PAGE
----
- Who are you responsible for? When a critical event has the potential to result in death (or any near-equivalent), companies owe a duty of care to their staff and other relevant stakeholders. This should not be confused with accounting only for those who operate in the physical premises, but anyone hired by the business should be accounted for (yes, remote workers and outsourced service providers should be included). Businesses that still rely on the manual call tree system will experience the excruciating pain of contacting staff one by one or will have to wait for the response from the “next identified level manager”. Instead, a communications platform that can quickly send alerts, record acknowledgments, and facilitate sharing of critical information with first responders can dramatically reduce response and recovery time.
- Does anyone need to know? When a critical event occurs (or is about to occur), does the management team or board members need to receive first-hand information? What about other key personnel and suppliers within the company? Relying only on emails and texts can be problematic, especially when critical events occur in the middle of the night or on a holiday weekend. If critical events require permission for certain responses to take place, surely it shouldn’t wait until the next morning. To mitigate this risk, a reliable and robust CEM platform capable of providing assurance and secure two-way communication should be considered to ensure rapid dissemination and response.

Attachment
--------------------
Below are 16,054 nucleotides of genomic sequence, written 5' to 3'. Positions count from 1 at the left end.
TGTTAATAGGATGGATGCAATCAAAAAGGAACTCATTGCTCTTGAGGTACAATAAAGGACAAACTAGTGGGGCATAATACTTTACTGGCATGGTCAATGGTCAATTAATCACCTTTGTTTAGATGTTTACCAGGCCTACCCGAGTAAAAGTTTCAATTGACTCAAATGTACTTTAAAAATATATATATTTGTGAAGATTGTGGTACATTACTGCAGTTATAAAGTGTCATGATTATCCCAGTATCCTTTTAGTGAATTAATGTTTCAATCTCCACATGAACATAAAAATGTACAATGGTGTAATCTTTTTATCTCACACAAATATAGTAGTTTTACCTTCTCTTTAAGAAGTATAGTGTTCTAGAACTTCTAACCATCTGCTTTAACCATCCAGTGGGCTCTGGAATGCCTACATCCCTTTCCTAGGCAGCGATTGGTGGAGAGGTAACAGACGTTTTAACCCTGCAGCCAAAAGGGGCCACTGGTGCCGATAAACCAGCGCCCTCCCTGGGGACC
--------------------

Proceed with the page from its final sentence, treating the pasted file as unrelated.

What is not negotiable in a CEM platform?
Should be able to manage last minute ‘live’ critical plan changes on an accessible and secure platform Whatever CEM solution crisis managers choose, it must be able to manage last-minute critical plan changes “live” on an accessible and secure platform. A disruptive event is always on the move and as such any technology must be able to quickly communicate the latest plans to management teams.
The platform must also allow rapid notification in the event of activation; provide a means of tracking accountability; facilitates the collection and management of critical information from operational and tactical response teams; and, above all, allow collaboration between all those who have an interest in the proper functioning of the company.
These tactics are nothing without a secure platform. If it can be hacked, the reliability of any information transferred through its network is in doubt. Each platform must have industry-recognized security standards and be resilient in the face of hacking attempts. Many now have a managed services team behind them, able to provide trusted assistance whenever an emergency strikes.
The chaos does not come from the source of business disruption, but from the panic reactions of the teams. With CEM platforms, calm can be reestablished among all stakeholders while a solution is found, greatly reducing the impact of the event on the day-to-day operations of the business.